High-earning public sector workers would be hit with a 100,000 euro pay cap under Budget plans unveiled by Sinn Fein.
The party has targeted hospital consultants, city and county managers, TDs and senators as well as state agency chiefs for salary reductions in its proposals.
It is also arguing for wealth taxes, instead of a property levy, including a new 48% income tax rate for earnings over 100,000 euro.
The rich would further be asked to pay a 1% levy on wealth over one million euro, except farms, business assets and a fifth of the value of family homes and pensions.
Pearse Doherty, Sinn Fein's finance spokesman, said the Government had a choice ahead of next month's Budget to target struggling households or the most well-off.
"We believe there are people in society that can afford to pay a bit more," he said.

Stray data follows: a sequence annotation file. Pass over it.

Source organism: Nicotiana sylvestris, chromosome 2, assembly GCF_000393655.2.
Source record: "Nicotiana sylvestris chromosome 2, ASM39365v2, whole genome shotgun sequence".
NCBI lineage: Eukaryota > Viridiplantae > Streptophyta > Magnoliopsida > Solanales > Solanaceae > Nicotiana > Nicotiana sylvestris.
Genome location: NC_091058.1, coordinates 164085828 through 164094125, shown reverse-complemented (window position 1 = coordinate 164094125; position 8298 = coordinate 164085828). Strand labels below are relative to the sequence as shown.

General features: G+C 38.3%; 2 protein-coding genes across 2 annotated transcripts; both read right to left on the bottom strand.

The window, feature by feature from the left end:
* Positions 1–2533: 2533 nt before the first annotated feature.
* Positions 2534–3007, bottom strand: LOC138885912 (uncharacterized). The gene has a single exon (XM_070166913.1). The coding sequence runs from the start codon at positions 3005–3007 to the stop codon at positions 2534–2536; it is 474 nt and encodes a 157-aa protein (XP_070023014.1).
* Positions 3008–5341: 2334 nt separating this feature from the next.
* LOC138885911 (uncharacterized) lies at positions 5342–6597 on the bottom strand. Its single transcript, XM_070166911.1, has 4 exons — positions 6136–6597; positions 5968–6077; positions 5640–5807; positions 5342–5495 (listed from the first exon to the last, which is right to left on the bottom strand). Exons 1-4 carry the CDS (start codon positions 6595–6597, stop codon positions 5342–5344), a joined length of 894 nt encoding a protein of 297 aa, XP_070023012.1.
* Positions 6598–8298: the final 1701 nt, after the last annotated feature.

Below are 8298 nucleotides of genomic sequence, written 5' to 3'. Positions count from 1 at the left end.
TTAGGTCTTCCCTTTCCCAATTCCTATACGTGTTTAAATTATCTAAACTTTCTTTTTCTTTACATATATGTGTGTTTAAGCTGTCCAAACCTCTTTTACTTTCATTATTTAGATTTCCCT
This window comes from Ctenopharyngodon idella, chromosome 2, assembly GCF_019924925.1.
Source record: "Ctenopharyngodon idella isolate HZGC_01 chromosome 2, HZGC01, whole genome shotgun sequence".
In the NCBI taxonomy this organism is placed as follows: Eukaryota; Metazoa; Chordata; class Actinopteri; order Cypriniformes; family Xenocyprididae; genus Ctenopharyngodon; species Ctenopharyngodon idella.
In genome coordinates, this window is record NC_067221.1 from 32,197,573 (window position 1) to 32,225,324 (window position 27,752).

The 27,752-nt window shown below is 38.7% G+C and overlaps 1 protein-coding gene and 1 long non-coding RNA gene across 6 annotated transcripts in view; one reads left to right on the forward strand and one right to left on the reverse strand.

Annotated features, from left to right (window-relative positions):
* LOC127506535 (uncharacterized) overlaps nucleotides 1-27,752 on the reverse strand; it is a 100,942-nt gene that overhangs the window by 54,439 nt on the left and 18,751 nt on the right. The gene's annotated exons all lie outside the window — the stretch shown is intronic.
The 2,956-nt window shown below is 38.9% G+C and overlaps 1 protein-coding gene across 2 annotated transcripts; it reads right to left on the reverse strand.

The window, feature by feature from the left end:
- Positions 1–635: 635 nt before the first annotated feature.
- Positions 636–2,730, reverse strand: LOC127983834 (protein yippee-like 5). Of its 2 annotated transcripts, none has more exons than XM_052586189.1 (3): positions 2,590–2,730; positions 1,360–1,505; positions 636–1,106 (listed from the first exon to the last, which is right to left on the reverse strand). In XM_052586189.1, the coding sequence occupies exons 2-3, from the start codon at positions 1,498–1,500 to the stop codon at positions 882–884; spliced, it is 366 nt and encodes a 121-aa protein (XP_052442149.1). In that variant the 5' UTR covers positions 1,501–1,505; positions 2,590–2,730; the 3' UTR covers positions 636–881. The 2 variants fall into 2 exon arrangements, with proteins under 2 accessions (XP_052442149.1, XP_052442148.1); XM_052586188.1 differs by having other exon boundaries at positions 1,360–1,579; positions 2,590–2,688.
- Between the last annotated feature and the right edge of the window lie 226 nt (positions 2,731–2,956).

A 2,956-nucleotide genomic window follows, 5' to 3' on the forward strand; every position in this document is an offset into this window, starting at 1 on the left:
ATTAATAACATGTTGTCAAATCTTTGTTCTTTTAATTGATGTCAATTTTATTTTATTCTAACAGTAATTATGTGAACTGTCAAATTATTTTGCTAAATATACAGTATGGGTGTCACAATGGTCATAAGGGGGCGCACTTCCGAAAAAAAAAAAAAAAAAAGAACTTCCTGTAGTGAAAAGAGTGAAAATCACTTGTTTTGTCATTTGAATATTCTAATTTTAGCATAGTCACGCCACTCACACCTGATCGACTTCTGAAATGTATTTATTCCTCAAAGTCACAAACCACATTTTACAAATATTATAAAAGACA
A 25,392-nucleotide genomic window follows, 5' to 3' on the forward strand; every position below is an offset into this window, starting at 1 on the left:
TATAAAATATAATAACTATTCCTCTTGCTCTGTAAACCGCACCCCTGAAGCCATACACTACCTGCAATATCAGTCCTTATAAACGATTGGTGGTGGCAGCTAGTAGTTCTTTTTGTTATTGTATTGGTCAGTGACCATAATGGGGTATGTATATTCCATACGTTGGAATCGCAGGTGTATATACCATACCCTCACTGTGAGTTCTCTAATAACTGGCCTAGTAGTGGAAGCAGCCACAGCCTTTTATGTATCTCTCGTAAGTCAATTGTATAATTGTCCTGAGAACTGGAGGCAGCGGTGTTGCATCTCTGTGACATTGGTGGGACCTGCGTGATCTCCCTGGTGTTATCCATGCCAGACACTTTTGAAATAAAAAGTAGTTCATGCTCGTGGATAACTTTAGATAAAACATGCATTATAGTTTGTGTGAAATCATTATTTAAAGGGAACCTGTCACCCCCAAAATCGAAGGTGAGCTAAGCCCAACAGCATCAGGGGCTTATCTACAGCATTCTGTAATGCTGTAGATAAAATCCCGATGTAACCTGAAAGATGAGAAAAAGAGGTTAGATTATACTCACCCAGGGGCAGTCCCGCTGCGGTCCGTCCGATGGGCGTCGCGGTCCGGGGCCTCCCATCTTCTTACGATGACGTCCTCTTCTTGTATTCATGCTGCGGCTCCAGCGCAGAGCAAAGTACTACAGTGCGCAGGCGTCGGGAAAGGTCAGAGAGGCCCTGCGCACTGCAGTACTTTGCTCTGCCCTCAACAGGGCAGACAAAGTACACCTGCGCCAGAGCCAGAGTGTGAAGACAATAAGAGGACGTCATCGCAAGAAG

"It is not just about the fairness and justice of that, it is also, in our view, good for the economy."
In its Budget proposals, Sinn Fein said it would make up most of the 3.5 billion euro in necessary savings through new taxes, raising 2.75 billion euro.
These would also involve a clampdown on the black market and false revenue returns, changes to tax reliefs, tax hikes on "super-pensions" and a new 5% levy on all gambling, to be paid for by customers.
Other measures include charging the full cost of private care in public hospitals, bringing in more generic alternatives to branded medication and capping hospital consultants' pay at 150,000 euro for three years.